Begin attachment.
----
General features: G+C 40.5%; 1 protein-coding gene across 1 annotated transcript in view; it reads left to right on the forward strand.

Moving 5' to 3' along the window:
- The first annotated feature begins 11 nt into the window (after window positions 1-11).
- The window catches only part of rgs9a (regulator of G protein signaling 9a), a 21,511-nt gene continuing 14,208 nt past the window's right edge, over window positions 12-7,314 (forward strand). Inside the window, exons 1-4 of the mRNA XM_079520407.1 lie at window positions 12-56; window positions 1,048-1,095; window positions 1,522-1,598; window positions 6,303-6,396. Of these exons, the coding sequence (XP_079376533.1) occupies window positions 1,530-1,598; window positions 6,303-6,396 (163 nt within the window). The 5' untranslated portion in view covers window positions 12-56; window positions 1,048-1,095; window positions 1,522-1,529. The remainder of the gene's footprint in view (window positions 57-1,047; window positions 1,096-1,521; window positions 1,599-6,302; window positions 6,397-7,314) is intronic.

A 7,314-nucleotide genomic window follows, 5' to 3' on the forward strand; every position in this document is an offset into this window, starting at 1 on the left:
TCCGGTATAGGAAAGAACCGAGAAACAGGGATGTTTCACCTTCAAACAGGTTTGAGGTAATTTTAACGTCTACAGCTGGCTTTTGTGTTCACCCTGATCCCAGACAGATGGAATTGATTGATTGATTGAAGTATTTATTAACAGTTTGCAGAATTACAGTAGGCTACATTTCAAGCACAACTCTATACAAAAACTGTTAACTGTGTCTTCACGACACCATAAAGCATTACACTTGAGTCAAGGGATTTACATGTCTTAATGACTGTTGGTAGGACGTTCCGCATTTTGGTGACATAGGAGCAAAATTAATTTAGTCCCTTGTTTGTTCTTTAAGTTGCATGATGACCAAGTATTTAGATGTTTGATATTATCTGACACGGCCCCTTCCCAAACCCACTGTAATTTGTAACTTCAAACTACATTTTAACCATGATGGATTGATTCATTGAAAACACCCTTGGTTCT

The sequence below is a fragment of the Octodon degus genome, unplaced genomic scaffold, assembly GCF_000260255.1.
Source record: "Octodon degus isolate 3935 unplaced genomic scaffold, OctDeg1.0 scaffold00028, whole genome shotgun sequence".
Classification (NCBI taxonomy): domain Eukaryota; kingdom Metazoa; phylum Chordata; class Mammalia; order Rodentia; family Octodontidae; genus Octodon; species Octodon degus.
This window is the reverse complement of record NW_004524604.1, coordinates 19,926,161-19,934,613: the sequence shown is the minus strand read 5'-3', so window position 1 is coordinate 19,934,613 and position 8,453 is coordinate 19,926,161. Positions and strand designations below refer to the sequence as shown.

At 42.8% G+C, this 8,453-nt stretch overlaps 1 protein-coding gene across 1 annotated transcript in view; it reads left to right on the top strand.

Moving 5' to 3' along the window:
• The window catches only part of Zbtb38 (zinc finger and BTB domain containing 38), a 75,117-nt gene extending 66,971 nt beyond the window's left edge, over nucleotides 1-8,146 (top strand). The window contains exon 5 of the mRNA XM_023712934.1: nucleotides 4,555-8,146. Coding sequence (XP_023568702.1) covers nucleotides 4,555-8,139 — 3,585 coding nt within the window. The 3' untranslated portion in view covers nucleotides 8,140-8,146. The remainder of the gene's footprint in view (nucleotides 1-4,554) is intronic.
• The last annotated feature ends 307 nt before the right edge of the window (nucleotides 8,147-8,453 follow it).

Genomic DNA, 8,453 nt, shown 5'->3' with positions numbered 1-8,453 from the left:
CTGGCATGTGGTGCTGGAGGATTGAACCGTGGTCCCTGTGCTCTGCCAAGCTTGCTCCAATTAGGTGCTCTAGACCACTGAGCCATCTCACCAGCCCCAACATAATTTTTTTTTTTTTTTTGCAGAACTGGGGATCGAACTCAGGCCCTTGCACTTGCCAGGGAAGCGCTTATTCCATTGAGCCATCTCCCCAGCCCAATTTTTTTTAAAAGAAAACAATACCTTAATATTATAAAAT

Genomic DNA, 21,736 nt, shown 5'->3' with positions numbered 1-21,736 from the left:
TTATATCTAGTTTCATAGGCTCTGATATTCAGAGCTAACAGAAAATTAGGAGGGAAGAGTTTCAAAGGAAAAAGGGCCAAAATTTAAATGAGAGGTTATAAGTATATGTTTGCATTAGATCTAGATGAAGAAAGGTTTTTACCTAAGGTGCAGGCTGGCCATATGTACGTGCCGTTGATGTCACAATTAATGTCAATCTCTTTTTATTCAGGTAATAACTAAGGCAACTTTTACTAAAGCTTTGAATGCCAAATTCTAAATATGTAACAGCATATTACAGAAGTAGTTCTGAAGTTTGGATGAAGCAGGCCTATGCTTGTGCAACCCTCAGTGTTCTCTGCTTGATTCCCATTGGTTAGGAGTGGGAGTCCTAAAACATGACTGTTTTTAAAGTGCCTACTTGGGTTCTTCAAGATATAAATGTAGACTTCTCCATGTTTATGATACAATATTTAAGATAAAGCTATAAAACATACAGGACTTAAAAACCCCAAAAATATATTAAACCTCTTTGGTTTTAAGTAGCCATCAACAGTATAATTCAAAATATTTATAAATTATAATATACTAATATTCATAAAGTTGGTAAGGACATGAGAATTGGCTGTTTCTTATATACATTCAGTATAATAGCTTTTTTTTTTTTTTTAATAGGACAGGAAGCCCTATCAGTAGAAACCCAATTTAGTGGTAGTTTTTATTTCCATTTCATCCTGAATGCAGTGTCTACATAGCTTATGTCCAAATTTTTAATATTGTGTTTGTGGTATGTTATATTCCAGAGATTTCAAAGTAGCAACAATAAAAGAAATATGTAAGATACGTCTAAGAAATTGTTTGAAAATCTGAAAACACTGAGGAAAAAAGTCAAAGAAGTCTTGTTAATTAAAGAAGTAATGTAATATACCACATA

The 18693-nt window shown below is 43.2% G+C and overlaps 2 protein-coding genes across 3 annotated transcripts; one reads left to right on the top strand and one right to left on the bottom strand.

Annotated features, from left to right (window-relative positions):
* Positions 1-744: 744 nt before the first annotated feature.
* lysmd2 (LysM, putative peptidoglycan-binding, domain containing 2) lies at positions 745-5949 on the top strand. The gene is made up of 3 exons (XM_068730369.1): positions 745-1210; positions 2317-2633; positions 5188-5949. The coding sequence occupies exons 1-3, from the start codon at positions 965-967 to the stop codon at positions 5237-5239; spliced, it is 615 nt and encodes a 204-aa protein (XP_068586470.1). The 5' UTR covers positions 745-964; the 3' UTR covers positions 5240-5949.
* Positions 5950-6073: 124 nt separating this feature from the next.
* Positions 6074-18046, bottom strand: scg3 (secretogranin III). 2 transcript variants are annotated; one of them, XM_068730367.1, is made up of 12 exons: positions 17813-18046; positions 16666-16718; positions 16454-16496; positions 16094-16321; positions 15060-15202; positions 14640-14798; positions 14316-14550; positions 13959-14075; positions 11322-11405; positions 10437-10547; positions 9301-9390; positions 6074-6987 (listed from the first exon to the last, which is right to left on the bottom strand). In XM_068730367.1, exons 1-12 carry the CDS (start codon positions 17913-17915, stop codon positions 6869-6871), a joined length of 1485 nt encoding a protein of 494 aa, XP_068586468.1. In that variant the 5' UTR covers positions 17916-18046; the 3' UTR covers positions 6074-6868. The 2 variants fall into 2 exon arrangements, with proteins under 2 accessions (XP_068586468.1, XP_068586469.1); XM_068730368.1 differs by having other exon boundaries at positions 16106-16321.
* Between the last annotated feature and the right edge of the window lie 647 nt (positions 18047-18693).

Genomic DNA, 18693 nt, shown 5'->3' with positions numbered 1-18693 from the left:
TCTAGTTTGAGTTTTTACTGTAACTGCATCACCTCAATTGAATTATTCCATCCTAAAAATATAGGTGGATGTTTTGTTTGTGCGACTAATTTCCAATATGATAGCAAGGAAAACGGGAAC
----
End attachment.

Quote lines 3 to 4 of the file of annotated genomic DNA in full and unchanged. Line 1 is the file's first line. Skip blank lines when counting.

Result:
- The first annotated feature begins 11 nt into the window (after window positions 1-11).
- The window catches only part of rgs9a (regulator of G protein signaling 9a), a 21,511-nt gene continuing 14,208 nt past the window's right edge, over window positions 12-7,314 (forward strand). Inside the window, exons 1-4 of the mRNA XM_079520407.1 lie at window positions 12-56; window positions 1,048-1,095; window positions 1,522-1,598; window positions 6,303-6,396. Of these exons, the coding sequence (XP_079376533.1) occupies window positions 1,530-1,598; window positions 6,303-6,396 (163 nt within the window). The 5' untranslated portion in view covers window positions 12-56; window positions 1,048-1,095; window positions 1,522-1,529. The remainder of the gene's footprint in view (window positions 57-1,047; window positions 1,096-1,521; window positions 1,599-6,302; window positions 6,397-7,314) is intronic.